I have seen recipes for sauteing young pigweed with a little olive oil and garlic to make a sauce over pasta, recipes that suggest cooking it with coconut flakes and chili pepper, and some that say it is best with only a little soy sauce. I have also seen suggestions to sprout the seeds for tasty additions to salads. There will be enough seeds to try that out this fall. I guess I shouldn’t look this gift horse in the mouth. Go ahead, eat more weeds!

http://www.healthy-holistic-living.com/top-5-edible-weeds.html

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Gifts From Three Sisters

Cathy in the corn on a beautiful June day.

Cathy in the corn on a beautiful June day.

Most school children have heard the story of the three sisters. The corn is planted first and reaches for the sky. The beans and squash are planted when the corn is about six inches high. The beans use the corn as a bean pole and grow winding vines up and around the cornstalk. The beans fix nitrogen in the soil which benefits the corn and squash. The squash appreciates the shade of the corn and grows below as a living mulch to keep the roots of the other two cool and suppress weeds. Squash with prickly stems discourages small animals from getting into the corn.

In early August, my husband and I held a green corn festival. It was just us two, and we gave thanks and ate the first of the corn and beans from our Three Sister’s plot. I had planted Native American heirloom seeds, and wasn’t at all sure how the produce would taste.  Cherokee White Eagle corn is described as being a great corn for grinding  and making cornmeal, but “one can eat it off the cob when young”. Cherokee Trail of Tears beans are described in a similar way. They are touted as  black beans that “may be eaten as green beans”.

White Eagle Corn is delicious as corn on the cob early in the season.

White Eagle Corn is delicious as corn on the cob early in the season.

I planted the Three Sister’s plot to create neighborhood interest in the community garden. It is fun to discuss the Three Sister companion planting with interested friends and neighbors, and it is fun to show folks what they have only read about in history books. However, I held a bias that “Indian Corn” was hard and perhaps tasteless.  I was surprised that this green corn was so delicious eaten fresh on the cob. I somehow didn’t expect the beans to be so tasty that I would enjoy snacking on them straight from the vine. Perhaps these rare varieties  (www.RareSeeds.com) are yet another example of how the food industry short-changes us in flavor and taste possibilities. From now on I will grow this or something similar as a garden and food staple.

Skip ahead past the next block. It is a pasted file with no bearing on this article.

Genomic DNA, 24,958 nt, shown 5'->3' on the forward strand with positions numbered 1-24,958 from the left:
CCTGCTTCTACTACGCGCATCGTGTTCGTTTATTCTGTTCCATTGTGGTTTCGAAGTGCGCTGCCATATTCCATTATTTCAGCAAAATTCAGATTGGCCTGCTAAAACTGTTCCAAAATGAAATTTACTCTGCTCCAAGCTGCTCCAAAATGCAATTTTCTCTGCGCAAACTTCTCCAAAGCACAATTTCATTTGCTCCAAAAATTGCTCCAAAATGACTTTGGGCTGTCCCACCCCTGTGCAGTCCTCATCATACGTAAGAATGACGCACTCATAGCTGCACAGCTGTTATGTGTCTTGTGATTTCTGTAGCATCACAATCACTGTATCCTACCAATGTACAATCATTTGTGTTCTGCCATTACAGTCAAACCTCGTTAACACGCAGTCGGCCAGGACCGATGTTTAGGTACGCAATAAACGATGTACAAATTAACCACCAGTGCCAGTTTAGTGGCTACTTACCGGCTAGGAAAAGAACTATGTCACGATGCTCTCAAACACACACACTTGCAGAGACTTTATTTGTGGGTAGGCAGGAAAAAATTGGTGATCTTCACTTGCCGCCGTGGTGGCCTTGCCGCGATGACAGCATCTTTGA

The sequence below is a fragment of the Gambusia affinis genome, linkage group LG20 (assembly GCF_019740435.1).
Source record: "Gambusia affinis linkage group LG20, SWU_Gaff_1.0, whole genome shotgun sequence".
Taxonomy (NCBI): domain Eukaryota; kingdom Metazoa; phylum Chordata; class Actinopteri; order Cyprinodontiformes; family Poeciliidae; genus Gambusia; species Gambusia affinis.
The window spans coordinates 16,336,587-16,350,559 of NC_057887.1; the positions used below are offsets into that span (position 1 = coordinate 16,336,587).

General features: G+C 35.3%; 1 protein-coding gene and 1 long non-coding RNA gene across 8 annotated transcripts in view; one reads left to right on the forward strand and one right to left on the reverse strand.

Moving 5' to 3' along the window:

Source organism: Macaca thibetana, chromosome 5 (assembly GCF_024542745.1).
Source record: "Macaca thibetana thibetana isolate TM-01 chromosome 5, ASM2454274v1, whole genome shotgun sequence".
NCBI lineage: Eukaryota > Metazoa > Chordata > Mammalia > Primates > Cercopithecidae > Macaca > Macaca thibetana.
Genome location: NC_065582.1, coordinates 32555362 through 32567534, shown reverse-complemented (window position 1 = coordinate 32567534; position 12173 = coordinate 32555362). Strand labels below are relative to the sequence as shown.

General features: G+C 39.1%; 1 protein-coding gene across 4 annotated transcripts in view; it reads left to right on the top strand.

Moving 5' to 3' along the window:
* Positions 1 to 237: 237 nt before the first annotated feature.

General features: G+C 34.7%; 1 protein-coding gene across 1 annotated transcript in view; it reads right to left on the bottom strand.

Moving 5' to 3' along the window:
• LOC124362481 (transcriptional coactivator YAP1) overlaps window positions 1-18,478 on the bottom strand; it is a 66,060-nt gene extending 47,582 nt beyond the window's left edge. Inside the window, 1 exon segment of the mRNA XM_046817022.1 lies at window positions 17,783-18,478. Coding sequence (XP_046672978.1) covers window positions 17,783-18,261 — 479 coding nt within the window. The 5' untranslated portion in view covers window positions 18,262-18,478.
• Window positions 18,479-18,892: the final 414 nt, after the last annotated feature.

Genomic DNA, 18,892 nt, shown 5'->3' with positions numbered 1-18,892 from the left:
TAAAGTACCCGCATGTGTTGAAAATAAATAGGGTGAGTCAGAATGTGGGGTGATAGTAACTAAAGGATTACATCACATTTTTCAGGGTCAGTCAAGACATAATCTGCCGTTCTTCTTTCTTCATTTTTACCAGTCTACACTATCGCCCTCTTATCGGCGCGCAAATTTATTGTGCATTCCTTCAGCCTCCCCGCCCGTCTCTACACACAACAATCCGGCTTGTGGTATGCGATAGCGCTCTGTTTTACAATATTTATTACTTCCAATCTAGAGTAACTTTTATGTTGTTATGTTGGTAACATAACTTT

However, as the season progresses the corn does

Picked too late to eat fresh, but gorgeous Cherokee White Eagle Corn. Can you see the eagles in some purple kernels? Touted as a superb grinding corn.

Picked too late to eat fresh, but gorgeous Cherokee White Eagle Corn. Can you see the eagles in some purple kernels?
Touted as a superb grinding corn.

begin to get hard and not so tasty fresh. (Well, I had to try it!) The beans mature quickly into pods with thick strings and large beans inside. My garden is demonstrating its ability to provide sustenance through the winter. Sister squash must wait still longer to ripen, but will be ready to eat in November. She will keep well throughout much of the winter as well.

Growing these plants and watching the food bloom and mature is an enjoyable hobby. I have always found it fun to plant and just see what the food really looks like. My appreciation of of the garden is undergoing a subtle change, thanks in part to The Three Sisters. The gifts from the garden are not just a summer bounty to be briefly enjoyed, given away, or frozen or canned. The gratitude of the green corn festival can last far into the year with cornmeal, dried beans, and squash.  All three will keep with much less fuss. The maturing purple Indian corn is beautiful.

I presently cook with wheat flour and buy bread from the store. I am again intrigued with the possibilities nature offers us outside of what the food industry markets. It will be a pleasure to honor these sisters this winter and prepare a few meals in a different fashion.  I am grateful for this gift that shifts my perspective into more sustainable food gardening. Won’t purple cornmeal be a great adventure this year?

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Delicious Pigweed Chips (Or, if you can’t beat ’em, eat ’em)